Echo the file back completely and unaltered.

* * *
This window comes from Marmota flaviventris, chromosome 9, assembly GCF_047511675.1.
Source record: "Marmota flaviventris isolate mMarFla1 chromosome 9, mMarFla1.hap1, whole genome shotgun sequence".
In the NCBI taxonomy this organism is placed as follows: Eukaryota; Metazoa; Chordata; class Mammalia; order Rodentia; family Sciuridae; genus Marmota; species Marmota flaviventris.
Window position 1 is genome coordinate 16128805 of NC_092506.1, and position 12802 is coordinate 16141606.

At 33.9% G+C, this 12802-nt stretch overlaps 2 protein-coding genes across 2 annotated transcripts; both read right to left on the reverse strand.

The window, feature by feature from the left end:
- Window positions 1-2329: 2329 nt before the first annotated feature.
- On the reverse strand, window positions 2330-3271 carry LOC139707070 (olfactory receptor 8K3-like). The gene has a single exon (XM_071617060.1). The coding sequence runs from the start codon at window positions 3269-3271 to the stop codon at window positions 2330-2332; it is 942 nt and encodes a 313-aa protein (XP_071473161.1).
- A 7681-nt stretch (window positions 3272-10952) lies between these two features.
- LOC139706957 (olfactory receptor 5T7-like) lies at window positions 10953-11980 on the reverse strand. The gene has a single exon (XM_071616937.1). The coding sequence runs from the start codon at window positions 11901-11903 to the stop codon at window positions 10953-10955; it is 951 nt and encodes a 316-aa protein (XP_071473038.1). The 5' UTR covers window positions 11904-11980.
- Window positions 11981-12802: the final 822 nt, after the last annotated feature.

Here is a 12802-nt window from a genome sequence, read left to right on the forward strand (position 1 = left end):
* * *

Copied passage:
This window comes from Marmota flaviventris, chromosome 9, assembly GCF_047511675.1.
Source record: "Marmota flaviventris isolate mMarFla1 chromosome 9, mMarFla1.hap1, whole genome shotgun sequence".
In the NCBI taxonomy this organism is placed as follows: Eukaryota; Metazoa; Chordata; class Mammalia; order Rodentia; family Sciuridae; genus Marmota; species Marmota flaviventris.
Window position 1 is genome coordinate 16128805 of NC_092506.1, and position 12802 is coordinate 16141606.

At 33.9% G+C, this 12802-nt stretch overlaps 2 protein-coding genes across 2 annotated transcripts; both read right to left on the reverse strand.

The window, feature by feature from the left end:
- Window positions 1-2329: 2329 nt before the first annotated feature.
- On the reverse strand, window positions 2330-3271 carry LOC139707070 (olfactory receptor 8K3-like). The gene has a single exon (XM_071617060.1). The coding sequence runs from the start codon at window positions 3269-3271 to the stop codon at window positions 2330-2332; it is 942 nt and encodes a 313-aa protein (XP_071473161.1).
- A 7681-nt stretch (window positions 3272-10952) lies between these two features.
- LOC139706957 (olfactory receptor 5T7-like) lies at window positions 10953-11980 on the reverse strand. The gene has a single exon (XM_071616937.1). The coding sequence runs from the start codon at window positions 11901-11903 to the stop codon at window positions 10953-10955; it is 951 nt and encodes a 316-aa protein (XP_071473038.1). The 5' UTR covers window positions 11904-11980.
- Window positions 11981-12802: the final 822 nt, after the last annotated feature.

Here is a 12802-nt window from a genome sequence, read left to right on the forward strand (position 1 = left end):